City still looks to fight tidelands lease
June 25, 2008 · Updated 2:14 PM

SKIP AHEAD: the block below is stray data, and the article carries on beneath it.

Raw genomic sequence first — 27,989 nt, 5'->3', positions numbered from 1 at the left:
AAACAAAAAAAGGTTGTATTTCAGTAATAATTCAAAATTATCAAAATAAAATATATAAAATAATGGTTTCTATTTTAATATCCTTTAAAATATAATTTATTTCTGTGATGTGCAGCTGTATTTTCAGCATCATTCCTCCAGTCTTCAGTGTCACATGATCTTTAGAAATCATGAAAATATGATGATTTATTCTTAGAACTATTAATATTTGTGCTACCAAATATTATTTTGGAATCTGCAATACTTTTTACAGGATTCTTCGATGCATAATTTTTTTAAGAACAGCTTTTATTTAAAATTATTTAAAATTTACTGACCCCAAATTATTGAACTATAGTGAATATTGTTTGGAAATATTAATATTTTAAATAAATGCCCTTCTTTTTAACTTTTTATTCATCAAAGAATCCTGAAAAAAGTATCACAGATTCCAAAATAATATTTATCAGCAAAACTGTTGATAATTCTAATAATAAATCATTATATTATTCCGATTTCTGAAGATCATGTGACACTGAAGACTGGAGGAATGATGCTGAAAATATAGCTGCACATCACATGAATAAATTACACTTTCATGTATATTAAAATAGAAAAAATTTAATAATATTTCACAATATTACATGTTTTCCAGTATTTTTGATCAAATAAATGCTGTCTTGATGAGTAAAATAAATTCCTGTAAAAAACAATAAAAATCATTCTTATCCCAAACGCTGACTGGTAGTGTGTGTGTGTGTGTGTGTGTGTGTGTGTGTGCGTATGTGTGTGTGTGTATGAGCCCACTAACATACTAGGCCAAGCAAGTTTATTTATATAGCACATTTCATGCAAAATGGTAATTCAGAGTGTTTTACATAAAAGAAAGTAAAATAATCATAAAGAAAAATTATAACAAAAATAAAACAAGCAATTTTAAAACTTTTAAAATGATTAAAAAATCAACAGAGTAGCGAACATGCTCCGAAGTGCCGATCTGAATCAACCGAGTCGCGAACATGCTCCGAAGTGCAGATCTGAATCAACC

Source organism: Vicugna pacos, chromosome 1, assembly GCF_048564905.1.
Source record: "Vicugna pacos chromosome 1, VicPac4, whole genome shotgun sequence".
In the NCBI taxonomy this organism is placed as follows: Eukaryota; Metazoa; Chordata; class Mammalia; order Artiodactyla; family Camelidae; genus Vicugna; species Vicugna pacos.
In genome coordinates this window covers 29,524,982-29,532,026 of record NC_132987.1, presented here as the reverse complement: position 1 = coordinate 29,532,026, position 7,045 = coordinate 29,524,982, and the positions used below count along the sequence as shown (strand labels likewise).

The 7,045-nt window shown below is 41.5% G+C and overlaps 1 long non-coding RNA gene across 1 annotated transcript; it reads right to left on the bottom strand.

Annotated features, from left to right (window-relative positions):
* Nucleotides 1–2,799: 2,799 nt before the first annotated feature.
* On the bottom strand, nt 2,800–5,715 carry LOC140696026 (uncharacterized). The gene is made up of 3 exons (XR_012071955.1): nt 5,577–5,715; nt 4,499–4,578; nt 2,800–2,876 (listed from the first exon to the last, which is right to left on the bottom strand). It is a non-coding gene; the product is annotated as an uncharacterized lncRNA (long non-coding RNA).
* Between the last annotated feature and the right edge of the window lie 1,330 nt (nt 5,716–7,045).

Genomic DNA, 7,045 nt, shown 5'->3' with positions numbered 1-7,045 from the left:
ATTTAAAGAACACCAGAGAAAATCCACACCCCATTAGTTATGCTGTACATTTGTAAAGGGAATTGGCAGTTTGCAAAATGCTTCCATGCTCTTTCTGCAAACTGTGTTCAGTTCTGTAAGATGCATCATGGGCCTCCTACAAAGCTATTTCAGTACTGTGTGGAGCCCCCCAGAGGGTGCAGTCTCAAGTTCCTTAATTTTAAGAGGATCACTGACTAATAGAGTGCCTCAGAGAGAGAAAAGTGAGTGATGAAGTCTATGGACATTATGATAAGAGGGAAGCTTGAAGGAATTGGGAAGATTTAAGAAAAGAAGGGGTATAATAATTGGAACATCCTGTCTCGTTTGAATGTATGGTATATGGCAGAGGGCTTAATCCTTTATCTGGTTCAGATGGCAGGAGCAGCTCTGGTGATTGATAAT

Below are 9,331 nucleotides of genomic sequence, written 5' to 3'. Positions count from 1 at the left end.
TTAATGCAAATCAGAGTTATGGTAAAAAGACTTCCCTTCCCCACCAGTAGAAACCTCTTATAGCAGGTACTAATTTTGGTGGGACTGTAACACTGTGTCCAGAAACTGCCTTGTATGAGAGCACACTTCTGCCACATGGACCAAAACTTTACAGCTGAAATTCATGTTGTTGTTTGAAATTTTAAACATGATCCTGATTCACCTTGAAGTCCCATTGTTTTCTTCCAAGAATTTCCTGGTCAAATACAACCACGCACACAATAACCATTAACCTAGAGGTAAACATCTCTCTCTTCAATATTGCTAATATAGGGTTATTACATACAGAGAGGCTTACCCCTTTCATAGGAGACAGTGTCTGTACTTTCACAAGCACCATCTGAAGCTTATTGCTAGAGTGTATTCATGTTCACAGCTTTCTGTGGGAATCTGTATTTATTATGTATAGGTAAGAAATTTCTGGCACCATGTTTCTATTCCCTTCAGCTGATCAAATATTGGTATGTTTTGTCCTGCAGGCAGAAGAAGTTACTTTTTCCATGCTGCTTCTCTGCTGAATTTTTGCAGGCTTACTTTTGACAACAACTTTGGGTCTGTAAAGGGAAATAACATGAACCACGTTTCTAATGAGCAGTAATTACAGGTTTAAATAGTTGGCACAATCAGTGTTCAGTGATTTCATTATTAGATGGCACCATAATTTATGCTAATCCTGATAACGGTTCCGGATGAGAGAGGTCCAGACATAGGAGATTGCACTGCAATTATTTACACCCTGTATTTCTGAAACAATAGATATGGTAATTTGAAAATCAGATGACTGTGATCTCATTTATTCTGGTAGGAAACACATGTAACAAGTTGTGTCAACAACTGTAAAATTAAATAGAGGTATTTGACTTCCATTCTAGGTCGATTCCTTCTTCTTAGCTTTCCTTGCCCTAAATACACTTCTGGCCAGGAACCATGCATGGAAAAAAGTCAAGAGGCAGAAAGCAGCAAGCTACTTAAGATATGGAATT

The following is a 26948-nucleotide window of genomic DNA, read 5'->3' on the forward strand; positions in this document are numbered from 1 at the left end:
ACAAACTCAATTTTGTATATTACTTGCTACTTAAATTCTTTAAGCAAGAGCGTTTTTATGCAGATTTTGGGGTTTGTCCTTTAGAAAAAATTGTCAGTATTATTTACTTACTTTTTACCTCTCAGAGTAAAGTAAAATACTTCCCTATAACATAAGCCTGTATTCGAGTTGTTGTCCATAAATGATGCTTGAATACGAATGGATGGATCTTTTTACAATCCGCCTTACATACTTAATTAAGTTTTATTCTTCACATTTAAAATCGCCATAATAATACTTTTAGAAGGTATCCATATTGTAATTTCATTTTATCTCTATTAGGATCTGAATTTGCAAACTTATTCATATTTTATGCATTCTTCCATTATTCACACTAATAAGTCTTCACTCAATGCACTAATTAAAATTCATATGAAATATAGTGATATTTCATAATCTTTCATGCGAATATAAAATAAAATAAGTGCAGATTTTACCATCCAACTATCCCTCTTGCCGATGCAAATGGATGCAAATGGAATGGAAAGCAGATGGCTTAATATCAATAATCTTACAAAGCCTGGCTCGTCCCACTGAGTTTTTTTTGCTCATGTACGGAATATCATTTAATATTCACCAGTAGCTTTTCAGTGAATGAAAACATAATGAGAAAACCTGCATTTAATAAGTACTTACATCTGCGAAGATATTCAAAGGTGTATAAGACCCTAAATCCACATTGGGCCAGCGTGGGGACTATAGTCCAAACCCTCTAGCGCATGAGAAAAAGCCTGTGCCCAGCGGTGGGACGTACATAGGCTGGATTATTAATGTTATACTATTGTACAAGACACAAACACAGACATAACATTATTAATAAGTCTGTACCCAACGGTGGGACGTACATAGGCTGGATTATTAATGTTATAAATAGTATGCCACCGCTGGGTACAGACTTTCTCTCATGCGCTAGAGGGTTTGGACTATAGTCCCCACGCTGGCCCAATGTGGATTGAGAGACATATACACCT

"Faced with a lease payment exceeding $7,000 for about a quarter acre of tidelands, the Langley City Council is posturing for another showdown with the state Department of Natural Resources over what council members see as a needless expense.For the past three years, the council, city staff, and local legislators have searched for a way out of the lease, which has ballooned from a $10 annual payment in 1963 to almost $10,000 last year. State Reps. Kelly Barlean, R-Langley. and Barry Sehlin, R-Oak Harbor, introduced bills during the last two legislative sessions that would have given cities the same lease-free status as port districts when it comes to state tidelands, but withdrew the legislation after new DNR chief Doug Sutherland asked for time to review the issue.The city council also discussed turning the city's Small Boat Harbor over to the Port of South Whidbey to duck the lease charge, but decided against it. Port districts aren't charged for state tideland leases. Responding to the city's complaints over the skyrocketing lease rate, the DNR reviewed the charge late last year and reduced the lease charge.For the past few months, the lease has been a dead issue in council discussions. But when Councilmember Dione Murray noted a $7,144 charge on a list of claims warrants during Wednesday night's council meeting, she said the price was still too high to stomach.I don't think we need to be placated that this isn't over $10,000, she said.Murray was able to bend the ear of the one person who can put pressure on the DNR to do away with the lease. By coincidence, Rep. Barlean was in the audience at the meeting. Murray and Councilmember Bill Hawkins appealed to him to do something about the lease.Barlean did not have good news for the council. He said the ideal time to break the DNR's dependence on tideland leases may have passed. Low revenue projections and an initiative-shrunk state budget has taken away the legislature's negotiating power with state agencies.It's an uphill battle, Barlean said. I don't see any department giving up any opportunity to make a buck.The council agreed verbally to again look for a way out of a lease. Barlean did not say whether or not he would introduce another bill to put cities and ports on par for tidelands leases. A bill that did just this was approved by the legislature in 1998, however Gov. Gary Locke vetoed it. "